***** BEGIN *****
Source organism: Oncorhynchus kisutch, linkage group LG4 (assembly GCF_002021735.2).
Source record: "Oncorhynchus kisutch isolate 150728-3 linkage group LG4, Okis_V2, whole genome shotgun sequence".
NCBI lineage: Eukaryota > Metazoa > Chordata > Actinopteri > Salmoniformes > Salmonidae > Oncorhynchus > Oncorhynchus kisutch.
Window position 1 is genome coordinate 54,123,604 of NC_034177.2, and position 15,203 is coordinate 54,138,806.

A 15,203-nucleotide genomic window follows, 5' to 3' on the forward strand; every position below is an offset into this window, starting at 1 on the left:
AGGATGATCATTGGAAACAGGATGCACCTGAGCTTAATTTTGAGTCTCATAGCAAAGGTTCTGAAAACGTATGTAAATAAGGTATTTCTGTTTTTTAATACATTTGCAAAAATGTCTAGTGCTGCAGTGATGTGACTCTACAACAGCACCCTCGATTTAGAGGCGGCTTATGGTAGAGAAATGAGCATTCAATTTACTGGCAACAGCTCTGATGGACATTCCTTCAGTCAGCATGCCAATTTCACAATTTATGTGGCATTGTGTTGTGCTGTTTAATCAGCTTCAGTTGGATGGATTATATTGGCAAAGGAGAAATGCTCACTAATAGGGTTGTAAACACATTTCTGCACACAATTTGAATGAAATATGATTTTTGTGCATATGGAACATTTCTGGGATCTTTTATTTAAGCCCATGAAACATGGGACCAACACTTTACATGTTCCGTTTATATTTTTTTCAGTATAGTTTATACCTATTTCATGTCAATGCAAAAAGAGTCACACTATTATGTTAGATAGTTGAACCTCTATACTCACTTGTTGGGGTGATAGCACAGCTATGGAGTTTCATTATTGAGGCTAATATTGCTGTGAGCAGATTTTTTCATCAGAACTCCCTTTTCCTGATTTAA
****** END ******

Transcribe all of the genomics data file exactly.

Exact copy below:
Source organism: Oncorhynchus kisutch, linkage group LG4 (assembly GCF_002021735.2).
Source record: "Oncorhynchus kisutch isolate 150728-3 linkage group LG4, Okis_V2, whole genome shotgun sequence".
NCBI lineage: Eukaryota > Metazoa > Chordata > Actinopteri > Salmoniformes > Salmonidae > Oncorhynchus > Oncorhynchus kisutch.
Window position 1 is genome coordinate 54,123,604 of NC_034177.2, and position 15,203 is coordinate 54,138,806.

A 15,203-nucleotide genomic window follows, 5' to 3' on the forward strand; every position below is an offset into this window, starting at 1 on the left:
AGGATGATCATTGGAAACAGGATGCACCTGAGCTTAATTTTGAGTCTCATAGCAAAGGTTCTGAAAACGTATGTAAATAAGGTATTTCTGTTTTTTAATACATTTGCAAAAATGTCTAGTGCTGCAGTGATGTGACTCTACAACAGCACCCTCGATTTAGAGGCGGCTTATGGTAGAGAAATGAGCATTCAATTTACTGGCAACAGCTCTGATGGACATTCCTTCAGTCAGCATGCCAATTTCACAATTTATGTGGCATTGTGTTGTGCTGTTTAATCAGCTTCAGTTGGATGGATTATATTGGCAAAGGAGAAATGCTCACTAATAGGGTTGTAAACACATTTCTGCACACAATTTGAATGAAATATGATTTTTGTGCATATGGAACATTTCTGGGATCTTTTATTTAAGCCCATGAAACATGGGACCAACACTTTACATGTTCCGTTTATATTTTTTTCAGTATAGTTTATACCTATTTCATGTCAATGCAAAAAGAGTCACACTATTATGTTAGATAGTTGAACCTCTATACTCACTTGTTGGGGTGATAGCACAGCTATGGAGTTTCATTATTGAGGCTAATATTGCTGTGAGCAGATTTTTTCATCAGAACTCCCTTTTCCTGATTTAA